The Information had much of Bloomberg's Apple story 19 mos. ago

But without the Chinese, their spy chip or the denials of intelligence agencies on both sides of the pond.

From Amir Efrati's Apple Severed Ties with Server Supplier After Security Concern ($), posted Feb. 23, 2017:

In early 2016, Apple discovered what it believed was a potential security vulnerability in at least one data center server it purchased from a U.S.-based manufacturer, Super Micro Computer, according to a Super Micro executive and two people who were briefed about the incident at Apple. The server was part of Apple’s technical infrastructure, which powers its web-based services and holds customer data.

Apple ended up terminating its years long business relationship with Super Micro, according to Tau Leng, a senior vice president of technology for Super Micro, and a person who was told about the incident by a senior infrastructure engineering executive at Apple. The tech giant even returned some of Super Micro’s servers to the company, according to one of the people briefed about the incident.

There is conflicting information about the exact nature of the vulnerability and the circumstances surrounding the incident. According to Mr. Leng, an Apple representative told its account manager at Super Micro via email that Apple’s “internal development environment was being compromised” because of firmware it downloaded to certain microchips within servers it had bought from Super Micro.

Apple, insisting that Efrati got key details wrong, referred me to a statement quoted by The Information at the time:

An Apple spokesman told The Information in a statement that Apple was “not aware of... infected firmware found on the servers purchased from this vendor.”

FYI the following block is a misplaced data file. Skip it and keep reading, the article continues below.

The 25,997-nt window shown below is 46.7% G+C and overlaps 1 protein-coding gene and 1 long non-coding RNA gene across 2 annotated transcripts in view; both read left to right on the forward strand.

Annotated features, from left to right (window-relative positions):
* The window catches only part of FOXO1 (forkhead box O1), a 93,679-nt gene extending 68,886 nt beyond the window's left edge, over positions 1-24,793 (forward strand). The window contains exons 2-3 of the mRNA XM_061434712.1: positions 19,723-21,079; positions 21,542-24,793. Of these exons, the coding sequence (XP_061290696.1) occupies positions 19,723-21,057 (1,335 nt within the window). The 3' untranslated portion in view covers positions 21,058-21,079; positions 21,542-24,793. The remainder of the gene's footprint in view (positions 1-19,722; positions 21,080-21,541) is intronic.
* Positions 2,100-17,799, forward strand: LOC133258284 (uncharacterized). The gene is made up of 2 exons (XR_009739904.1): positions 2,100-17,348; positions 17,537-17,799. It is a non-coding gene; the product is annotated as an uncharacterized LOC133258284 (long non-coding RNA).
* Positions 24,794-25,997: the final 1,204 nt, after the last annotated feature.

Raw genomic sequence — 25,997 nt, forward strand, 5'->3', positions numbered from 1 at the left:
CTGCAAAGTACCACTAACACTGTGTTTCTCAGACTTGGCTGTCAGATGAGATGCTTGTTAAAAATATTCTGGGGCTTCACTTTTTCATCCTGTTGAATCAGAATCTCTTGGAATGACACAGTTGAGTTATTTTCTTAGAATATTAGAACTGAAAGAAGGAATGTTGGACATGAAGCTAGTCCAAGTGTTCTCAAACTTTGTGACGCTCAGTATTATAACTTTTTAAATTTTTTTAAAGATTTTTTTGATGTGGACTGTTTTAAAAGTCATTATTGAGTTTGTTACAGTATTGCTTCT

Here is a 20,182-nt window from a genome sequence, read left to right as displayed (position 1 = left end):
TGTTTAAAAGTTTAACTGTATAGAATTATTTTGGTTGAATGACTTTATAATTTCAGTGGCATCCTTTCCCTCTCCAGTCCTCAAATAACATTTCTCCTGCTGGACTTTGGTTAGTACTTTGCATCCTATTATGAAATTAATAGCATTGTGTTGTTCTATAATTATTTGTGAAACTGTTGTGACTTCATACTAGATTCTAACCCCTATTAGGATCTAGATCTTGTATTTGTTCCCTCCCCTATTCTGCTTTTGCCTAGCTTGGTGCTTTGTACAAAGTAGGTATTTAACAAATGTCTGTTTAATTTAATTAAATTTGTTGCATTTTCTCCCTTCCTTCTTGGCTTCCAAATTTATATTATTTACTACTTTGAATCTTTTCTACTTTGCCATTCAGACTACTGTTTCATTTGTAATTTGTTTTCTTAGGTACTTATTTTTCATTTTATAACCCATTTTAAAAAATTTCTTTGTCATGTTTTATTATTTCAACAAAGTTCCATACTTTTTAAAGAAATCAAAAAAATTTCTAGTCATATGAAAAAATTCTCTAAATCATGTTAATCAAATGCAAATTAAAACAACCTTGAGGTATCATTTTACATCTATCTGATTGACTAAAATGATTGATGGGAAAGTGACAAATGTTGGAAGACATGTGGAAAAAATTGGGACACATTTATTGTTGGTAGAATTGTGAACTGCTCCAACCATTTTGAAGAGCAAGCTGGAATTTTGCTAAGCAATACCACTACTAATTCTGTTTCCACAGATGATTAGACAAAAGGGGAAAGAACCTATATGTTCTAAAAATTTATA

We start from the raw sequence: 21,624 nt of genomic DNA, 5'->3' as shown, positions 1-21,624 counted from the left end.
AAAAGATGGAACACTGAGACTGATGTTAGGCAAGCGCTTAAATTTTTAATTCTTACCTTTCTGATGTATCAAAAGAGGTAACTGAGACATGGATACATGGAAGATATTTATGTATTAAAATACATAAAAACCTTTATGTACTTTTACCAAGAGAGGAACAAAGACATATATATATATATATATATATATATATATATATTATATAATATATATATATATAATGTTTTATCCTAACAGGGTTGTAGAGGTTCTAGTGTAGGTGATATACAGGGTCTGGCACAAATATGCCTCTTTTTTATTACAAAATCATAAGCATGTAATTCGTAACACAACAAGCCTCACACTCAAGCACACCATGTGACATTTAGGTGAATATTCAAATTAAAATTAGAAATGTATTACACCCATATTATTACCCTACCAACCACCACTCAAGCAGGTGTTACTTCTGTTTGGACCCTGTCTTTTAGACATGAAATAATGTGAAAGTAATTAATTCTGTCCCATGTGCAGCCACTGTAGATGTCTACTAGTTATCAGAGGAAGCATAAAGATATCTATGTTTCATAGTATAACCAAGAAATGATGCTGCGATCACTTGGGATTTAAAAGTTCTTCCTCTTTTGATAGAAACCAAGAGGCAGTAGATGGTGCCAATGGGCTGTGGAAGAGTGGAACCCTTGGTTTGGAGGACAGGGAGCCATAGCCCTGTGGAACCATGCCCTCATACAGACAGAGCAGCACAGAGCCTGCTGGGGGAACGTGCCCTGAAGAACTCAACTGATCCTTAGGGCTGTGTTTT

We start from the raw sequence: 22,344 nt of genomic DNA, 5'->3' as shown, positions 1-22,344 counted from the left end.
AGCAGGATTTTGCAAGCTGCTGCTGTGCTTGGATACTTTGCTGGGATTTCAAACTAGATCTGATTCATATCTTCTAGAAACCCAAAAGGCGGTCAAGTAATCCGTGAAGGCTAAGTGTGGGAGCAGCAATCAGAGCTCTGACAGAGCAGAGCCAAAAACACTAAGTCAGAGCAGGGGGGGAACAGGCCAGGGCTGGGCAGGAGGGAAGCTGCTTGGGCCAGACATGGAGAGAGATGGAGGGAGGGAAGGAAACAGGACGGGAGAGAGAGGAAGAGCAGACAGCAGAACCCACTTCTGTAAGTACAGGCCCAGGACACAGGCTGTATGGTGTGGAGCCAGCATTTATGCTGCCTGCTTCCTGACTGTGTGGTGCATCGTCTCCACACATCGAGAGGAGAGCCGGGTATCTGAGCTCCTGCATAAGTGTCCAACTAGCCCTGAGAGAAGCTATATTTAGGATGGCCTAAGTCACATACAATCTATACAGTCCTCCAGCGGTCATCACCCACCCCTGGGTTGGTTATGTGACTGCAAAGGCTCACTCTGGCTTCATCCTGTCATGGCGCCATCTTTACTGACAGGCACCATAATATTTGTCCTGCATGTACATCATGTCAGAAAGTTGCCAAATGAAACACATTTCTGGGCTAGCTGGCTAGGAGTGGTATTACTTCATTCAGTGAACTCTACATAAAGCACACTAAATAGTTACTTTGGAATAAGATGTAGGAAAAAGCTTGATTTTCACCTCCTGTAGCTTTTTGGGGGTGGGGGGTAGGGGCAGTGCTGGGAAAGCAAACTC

The Apple spokesman declined to describe the nature of the problem Apple discovered. There’s no evidence the episode resulted in theft of data from Apple, and the Apple spokesman specifically said that the company was “not aware of any data being transmitted to an unauthorized party.”

My take: Without the promise of a Chinese spy chip, Efrati's story didn't get much traction.

See also: No Chinese spy chip, says deep state


  1. Ken Cheng said:
    Some key differences:
    • Efrati’s story cites the discovery, “In early 2016, Apple discovered what it believed was a potential security vulnerability in at least one data center server”, while the BB/BW story cites the discovery, “Three senior insiders at Apple say that in the summer of 2015, it, too, found malicious chips on Supermicro motherboards.” So, the dates are different.

    • Efrati’s story states that, “The tech giant even returned some of Super Micro’s servers to the company, according to one of the people briefed about the incident.”, while the BB/BW story states, “As for Apple, one of the three senior insiders says that in the summer of 2015, a few weeks after it identified the malicious chips, the company started removing all Supermicro servers from its data centers, a process Apple referred to internally as “going to zero.” Every Supermicro server, all 7,000 or so, was replaced in a matter of weeks, the senior insider says.”